Super User is a question and answer site for computer enthusiasts and power users. Join them; it only takes a minute:

Sign up
Here's how it works:
  1. Anybody can ask a question
  2. Anybody can answer
  3. The best answers are voted up and rise to the top

I have a spindle based hard drive that crashed (disappeared from Windows) in the middle of the night while the computer was running. When I restarted the computer it stayed on the 'AHCI Init' screen for a relatively long time, during which I could hear a rhythmic ticking sound. After 5-10 ticks the AHCI list showed just my SSD and DVD drive, and booted into windows with my spindle based drive still MIA.

What is most likely wrong with this drive, and is there any trick that can be used to get it booted up at least one last time for a backup? The important files are backed up online, but there are some programs and temp files that I'd like to move to another drive to avoid a lot of re-installation work.

I found similar questions about restoring data via a search, but nothing particular to getting a clicking drive to spin up one last time.

share|improve this question
You might be able to pay for data recovery every case is different that's really your only hope hdd problems that get this bad can't be solved without a clean room – Ramhound Aug 17 '14 at 3:02
Your hard drive is probably dead, but in the category of complete desperation you could put in a ziplock and freeze it for an hour and then hook it back up and it might work once. Otherwise be prepared to pay a data recovery center $900-$1000 to recover it. – cybernard Aug 17 '14 at 14:45
up vote 1 down vote accepted

The short answer is no. There is not going to be a way to fix this which is likely to work short of paying a specially equipped lab (with a clean room) to take the platter out and put into another drive.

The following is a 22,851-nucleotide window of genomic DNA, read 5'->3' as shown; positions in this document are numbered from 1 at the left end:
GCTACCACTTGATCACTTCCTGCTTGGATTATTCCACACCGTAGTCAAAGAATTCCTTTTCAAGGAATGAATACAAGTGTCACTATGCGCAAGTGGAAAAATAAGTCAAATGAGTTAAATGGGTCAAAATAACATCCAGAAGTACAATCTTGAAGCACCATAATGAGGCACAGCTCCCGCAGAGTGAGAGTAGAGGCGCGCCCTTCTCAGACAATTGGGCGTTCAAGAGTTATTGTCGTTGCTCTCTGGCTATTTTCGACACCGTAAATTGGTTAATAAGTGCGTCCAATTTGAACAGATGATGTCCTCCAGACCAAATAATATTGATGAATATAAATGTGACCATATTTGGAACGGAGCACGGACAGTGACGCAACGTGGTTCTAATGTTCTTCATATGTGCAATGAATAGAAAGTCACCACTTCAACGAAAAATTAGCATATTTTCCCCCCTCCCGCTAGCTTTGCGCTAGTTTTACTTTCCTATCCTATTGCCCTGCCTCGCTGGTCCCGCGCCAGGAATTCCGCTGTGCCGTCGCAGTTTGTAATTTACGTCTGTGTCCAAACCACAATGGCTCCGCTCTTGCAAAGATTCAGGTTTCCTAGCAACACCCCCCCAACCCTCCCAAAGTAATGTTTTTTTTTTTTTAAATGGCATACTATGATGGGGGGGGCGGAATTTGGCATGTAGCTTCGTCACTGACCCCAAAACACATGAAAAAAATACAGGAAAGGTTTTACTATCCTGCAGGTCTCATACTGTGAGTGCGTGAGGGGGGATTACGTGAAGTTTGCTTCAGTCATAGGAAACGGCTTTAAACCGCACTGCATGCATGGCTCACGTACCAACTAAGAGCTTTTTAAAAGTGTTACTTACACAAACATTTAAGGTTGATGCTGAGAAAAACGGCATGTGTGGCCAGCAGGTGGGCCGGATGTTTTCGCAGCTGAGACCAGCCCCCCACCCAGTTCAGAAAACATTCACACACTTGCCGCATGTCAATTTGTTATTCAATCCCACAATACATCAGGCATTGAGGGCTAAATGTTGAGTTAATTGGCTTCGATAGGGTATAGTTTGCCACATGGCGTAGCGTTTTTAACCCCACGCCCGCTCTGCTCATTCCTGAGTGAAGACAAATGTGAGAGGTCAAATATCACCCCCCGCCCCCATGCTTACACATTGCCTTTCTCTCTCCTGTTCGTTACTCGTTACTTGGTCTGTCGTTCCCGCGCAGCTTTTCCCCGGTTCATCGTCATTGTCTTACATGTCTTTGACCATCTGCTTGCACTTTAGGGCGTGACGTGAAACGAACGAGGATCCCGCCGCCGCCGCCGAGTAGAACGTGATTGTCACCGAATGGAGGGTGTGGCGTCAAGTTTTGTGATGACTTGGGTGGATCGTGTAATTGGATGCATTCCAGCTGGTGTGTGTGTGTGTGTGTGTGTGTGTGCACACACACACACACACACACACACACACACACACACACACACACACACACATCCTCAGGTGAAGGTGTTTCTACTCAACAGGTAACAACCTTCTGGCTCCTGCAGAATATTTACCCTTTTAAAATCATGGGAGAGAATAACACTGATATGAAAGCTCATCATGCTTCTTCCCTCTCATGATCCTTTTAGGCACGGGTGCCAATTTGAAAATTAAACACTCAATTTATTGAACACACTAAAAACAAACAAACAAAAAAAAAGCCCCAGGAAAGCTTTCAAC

There are some things you could try but they are all way more difficult than reinstalling your apps will be. This is a fairly good explanation of what is really going on:

share|improve this answer
After exhausting all other options I did try the freezer route, though without success. I appreciate the visualization of the problem in the video. Thanks. – Nicholas Aug 19 '14 at 20:45

I had a similar issue with a second hand HDD I bought online. I haven't been able to get it running. I brought it to a professional and he said that it's broken on the hardware level and there's nothing that can be done.

I returned the HDD as it came with a warranty. If yours' warranty has expired, then you might try replacing the components inside it.

The clicking noise is probably caused by a broken head arm. However, if the HDD is not even recognized by BIOS, then it might be the electronics that failed in which case you'd need to replace the circuit board at the bottom. Either way, not an easy job.

share|improve this answer

You must log in to answer this question.

Not the answer you're looking for? Browse other questions tagged .